‘Tis the season, in the Northern Hemisphere, when temperatures begin to dip and our thoughts turn to toasty-warm fingers on cool days.
You may run heated gear, or you may simply think about it fondly but have not yet taken the plunge. Everyone I have ever spoken to about heated gear, who rode without it and now runs it? To a one, they all say “why did I wait so long to use this?”
Con: It’s Pricey
Okay, yes, it can be expensive. Unfortunately, motorcycling is generally an expensive endeavour. If you have decent riding gear that keeps you warm, but your fingers are always frozen, you can wear heated gloves without any other heated gear. You can add a piece at a time to your heated gear collection. If your bike has enough output, you can wear heated everything.
Note: You Need To (Duh) Power It
That’s the rub, though: will your bike power the heated gear you want? You’ll need to research your bike’s electrical output to be sure you won’t murder your bike’s battery with your jacket. One way to do that is to find that output number, add up all the draws (headlight, taillight, fuel pump, cooling fan, instruments, add-ons like heated grips) and then see if there’s enough extra to run heated gear AND keep your battery charged.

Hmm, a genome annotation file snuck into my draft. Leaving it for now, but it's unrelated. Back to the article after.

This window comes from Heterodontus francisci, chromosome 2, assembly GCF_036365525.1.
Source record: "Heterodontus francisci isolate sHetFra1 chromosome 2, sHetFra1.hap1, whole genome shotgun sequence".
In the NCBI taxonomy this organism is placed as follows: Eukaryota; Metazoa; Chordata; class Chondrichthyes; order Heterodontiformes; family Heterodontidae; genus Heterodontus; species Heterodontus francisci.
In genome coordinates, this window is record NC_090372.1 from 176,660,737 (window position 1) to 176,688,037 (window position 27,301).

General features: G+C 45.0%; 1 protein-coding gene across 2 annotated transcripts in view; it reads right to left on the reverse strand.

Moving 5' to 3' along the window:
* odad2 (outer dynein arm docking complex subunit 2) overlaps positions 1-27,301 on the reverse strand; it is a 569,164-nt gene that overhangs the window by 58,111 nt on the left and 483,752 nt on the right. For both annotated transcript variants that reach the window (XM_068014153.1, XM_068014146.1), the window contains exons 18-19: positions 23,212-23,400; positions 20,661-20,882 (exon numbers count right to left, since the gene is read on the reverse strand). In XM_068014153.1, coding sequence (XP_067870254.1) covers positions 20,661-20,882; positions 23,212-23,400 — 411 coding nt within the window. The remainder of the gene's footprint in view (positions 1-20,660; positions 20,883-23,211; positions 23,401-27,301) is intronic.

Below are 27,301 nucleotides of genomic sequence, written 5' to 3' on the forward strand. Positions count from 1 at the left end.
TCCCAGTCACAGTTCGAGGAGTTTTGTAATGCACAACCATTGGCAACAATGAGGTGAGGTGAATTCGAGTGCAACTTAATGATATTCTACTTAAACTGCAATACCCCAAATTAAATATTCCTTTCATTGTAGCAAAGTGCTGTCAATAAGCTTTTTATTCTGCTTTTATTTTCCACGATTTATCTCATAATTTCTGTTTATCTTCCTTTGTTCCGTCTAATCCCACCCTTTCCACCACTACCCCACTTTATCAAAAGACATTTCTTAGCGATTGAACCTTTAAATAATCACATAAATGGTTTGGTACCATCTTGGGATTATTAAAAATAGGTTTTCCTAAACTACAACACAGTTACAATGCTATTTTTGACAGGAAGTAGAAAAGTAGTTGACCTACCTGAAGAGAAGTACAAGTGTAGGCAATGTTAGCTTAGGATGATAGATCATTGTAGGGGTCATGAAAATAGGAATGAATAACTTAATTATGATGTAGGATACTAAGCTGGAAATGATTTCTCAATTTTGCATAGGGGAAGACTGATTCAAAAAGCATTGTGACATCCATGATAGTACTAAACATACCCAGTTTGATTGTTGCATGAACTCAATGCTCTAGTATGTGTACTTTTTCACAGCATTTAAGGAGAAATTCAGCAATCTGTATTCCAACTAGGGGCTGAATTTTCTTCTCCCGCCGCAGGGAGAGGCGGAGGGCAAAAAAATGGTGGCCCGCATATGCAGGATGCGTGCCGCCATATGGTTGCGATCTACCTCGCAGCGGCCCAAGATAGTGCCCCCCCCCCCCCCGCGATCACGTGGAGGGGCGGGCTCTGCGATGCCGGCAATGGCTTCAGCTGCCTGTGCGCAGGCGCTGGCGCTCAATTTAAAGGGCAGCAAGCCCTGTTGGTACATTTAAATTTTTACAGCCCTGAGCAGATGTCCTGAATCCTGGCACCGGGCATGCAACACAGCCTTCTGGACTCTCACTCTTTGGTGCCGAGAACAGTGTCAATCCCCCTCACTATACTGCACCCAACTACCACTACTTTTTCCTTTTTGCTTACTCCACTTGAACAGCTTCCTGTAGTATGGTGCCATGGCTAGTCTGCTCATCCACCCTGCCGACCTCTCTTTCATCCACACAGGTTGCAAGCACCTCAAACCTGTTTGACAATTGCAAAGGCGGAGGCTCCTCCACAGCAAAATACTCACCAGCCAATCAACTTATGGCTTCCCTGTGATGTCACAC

You may also want to install a volt-meter. I know from doing the above math, that one of my bikes was right on the edge of being able to run heated gear. The meter allowed me to run the gear when the bike could handle it, and turn it off when the bike is at idle or otherwise wasn’t charging adequately.
Big “pro tip” right here: if you don’t know what you’re doing when it comes to wiring, get help. All wiring for heated gear should have sufficient gauge for the load. Do research, ask your smart friends.
Pro: It All Works Together
Great news about modern heated gear: it operates on a very simple circuit and (SPOILER ALERT) it is interoperable. That is to say, a First Gear controller will run a Gerbing jacket and that jacket will plug into Tourmaster gloves, and it will all work together. You do not need to go out and buy a matched set of everything in the same brand. As long as they all have the same round coax plug form factor (if you’re running heated gear that connects with the very old wide prong-style plugs it’s time to buy new stuff before it lights you on fire) everything will work.
So hop on eBay. Hound your friend who gave up riding but still has all her stuff. Poke folks for their spares. Then piece it all together and get toasty.
You can easily find an adapter for your modern heated gear’s coax plugs and plug them right into the SAE lead for your battery tender. If you already have that decent-gauge battery tender lead, there’s no additional wiring necessary on your bike. If you don’t, you should probably install one (though, that’s a story for another day). Every piece of new heated gear comes with a fused “pigtail” that bolts directly to your battery terminals and can power your heated gear.